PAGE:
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Teaching new media: what's really important for Journalism education?

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staff's picture

Does 'New Media' and new technology change journalism? And does new media and, as many people prefer to call it 'digital media' change how we teach journalism? And do we have to teach the technology separately, or can we find integrated ways to do educate our students.

Lynette Steenveld is a Professor of Media Studies at Rhodes JMS, and is concerned about the learning gap - how much time does it take to learn new technology (and to teach it) and do we learn and teach it sequentially or in some kind of more integrated fashion.

In an interview, Professor Steenveld, highlighted her concerns about the "myths about new media that we need to overcome. She asks "how do we link to what people already know and value that, to what they might need to know about the technology, in a way that reduces the imbalances between people who have different skills. She also suggests that digital media sells itself poorly, particularly to people who are new to the technology.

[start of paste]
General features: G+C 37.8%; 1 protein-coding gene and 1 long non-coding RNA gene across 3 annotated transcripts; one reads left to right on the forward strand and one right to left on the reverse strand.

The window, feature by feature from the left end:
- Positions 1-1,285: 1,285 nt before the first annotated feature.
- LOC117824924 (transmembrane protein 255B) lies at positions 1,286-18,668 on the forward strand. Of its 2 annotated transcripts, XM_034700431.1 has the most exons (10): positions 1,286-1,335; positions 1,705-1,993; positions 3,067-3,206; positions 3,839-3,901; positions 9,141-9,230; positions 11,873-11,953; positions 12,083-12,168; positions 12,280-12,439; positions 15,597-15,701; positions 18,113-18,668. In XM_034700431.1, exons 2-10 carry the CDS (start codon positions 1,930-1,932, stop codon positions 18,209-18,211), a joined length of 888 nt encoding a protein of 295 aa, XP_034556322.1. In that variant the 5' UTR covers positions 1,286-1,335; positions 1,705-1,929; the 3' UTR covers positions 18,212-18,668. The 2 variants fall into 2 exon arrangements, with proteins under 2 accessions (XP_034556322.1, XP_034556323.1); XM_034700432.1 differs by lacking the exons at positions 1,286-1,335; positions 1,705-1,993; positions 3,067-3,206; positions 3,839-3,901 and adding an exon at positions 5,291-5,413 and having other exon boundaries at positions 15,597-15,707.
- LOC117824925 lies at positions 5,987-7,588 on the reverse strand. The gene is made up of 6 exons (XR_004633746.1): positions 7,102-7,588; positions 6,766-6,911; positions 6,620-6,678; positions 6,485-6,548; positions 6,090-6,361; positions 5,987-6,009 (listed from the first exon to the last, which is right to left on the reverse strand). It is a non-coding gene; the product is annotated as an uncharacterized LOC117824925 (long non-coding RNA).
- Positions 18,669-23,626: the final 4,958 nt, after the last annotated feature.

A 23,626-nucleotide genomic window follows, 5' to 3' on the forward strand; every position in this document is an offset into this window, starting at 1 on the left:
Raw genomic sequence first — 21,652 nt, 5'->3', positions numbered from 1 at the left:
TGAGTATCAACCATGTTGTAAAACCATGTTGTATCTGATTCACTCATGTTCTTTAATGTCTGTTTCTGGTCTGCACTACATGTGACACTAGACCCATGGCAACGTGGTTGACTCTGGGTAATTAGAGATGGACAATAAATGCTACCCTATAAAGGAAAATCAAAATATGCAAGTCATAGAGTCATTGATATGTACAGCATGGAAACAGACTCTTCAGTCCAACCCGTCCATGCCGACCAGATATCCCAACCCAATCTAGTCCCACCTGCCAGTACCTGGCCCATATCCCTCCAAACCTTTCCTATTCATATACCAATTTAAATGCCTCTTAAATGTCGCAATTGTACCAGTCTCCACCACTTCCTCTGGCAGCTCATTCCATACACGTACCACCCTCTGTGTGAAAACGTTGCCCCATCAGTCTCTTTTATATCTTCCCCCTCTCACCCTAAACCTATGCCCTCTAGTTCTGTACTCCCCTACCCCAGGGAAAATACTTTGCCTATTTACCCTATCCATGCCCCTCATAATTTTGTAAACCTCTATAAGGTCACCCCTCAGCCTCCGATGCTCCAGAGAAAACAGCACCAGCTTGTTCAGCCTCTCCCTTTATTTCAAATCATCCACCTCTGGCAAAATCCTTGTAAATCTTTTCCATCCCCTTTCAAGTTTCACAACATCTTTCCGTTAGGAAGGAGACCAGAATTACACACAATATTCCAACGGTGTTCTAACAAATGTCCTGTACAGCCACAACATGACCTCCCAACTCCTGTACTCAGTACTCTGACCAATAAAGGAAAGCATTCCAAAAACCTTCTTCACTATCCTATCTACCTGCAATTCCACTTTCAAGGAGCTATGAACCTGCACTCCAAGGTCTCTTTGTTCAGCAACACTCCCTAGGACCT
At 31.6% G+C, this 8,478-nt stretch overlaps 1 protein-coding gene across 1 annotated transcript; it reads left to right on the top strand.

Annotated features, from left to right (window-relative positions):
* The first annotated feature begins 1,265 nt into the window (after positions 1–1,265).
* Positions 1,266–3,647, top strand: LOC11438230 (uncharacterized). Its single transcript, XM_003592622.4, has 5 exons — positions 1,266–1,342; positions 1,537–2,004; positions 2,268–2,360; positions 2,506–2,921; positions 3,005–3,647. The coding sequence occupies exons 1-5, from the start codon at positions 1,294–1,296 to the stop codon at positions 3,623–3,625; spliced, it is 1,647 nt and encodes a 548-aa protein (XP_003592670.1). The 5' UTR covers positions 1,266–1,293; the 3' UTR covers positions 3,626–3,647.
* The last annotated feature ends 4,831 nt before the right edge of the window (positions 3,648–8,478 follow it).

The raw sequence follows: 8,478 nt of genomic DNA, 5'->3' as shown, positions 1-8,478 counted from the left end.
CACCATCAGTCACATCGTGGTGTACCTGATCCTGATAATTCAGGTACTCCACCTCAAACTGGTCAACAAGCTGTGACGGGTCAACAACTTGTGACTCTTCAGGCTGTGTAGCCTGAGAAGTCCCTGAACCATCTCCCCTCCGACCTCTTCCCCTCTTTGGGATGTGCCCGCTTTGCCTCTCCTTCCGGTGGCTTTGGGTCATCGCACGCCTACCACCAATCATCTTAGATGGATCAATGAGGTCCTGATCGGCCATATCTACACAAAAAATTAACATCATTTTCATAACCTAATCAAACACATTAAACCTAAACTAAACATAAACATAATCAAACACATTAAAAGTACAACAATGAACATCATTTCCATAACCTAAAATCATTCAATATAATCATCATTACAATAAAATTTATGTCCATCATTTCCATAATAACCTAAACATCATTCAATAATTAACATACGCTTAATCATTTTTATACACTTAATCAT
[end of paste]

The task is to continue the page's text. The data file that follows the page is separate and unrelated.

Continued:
Another challenge is that new technology has not necessary extended people's worlds -- does MXit or Facebook contribute to social change or to people wanting to inspire more local change.

How do we use local knowledge and understanding and the new technology together. Do we focus on the research aspects of the new media? Is the connectivity something we need to understand better?

Content knowledge -- what do you know about the topic?
Research Methods -- how do you find things out?
The using the media -- how you get the message out? (What do you need to know about new technologies, ie new ways to get the message out.
Knowledge of the audience -- how does the audience receive and react to this information?

Download interview with Lynette Steenveld
Filesize: 12 MB